WDC to keep casting vote system

Waitaki Mayor Alex Familton and Waitaki District Council committee chairpersons will keep a casting vote to exercise at meetings when voting is deadlocked.

Cr Peter Garvan, seconded by Cr Sally Hope and supported by Crs Gary Young and Hugh Perkins, put a notice of motion at this week's council committee of the whole meeting to remove the casting vote from standing orders, used when voting was tied at council or committee meetings.

Those councillors, along with Cr Helen Stead, voted in favour of the committee recommending the council remove the casting vote. Mr Familton, committee chairman Cr Jim Hopkins and Crs Geoff Keeling and Craig Dawson opposed.

Crs Kevin Malcolm and Kathy Dennision were absent.

While that was a 5 to 4 majority, the Local Government Act stipulates any change to standing orders requires a 75% majority of councillors present.

To pass it would have needed at least seven votes in favour from the nine councillors there.

The notice of motion was therefore lost, and will not go to the next council meeting on May 15.

Cr Garvan said it was important each representative had an equal say.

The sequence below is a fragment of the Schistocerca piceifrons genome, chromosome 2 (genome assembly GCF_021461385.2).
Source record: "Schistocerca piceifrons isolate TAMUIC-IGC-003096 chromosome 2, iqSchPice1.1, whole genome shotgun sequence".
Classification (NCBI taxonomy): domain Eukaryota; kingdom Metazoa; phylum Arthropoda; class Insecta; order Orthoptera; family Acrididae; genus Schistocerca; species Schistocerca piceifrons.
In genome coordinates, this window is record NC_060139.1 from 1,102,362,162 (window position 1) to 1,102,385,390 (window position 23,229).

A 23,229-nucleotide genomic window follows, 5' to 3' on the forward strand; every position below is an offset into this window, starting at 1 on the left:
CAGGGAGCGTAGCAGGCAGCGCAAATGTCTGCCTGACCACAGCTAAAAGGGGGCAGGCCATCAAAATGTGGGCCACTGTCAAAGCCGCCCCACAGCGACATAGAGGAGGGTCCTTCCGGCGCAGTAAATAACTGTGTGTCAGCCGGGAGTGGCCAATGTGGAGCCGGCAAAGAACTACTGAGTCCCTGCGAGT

If there was not a clear majority in a vote, it should not proceed. A tie in voting would mean the motion was lost.

Mr Familton favoured retaining the casting vote.

He knew of no incident when the casting vote had been used where a councillor had a problem with that.

Whenever using the casting vote, Mr Familton said he had voted for the status quo (against any change), except in one recent instance when an issue was a draft proposal and for public consultation.

Cr Jim Hopkins, who as committee chairman also had a casting vote, opposed removing it. Generally, because there were 11 council members (including the mayor), the casting vote would only be needed if a councillor was absent.

He also did not believe a casting vote would be used against sentiment expressed by the public.

Cr Keeling suggested the motion mover (Cr Garvan) was trying to remove a vote that might be contrary to the mover's own, but Cr Stead said that was not the case.

It was a democratic principle of one person one vote.

- david.bruce@odt.co.nz

 

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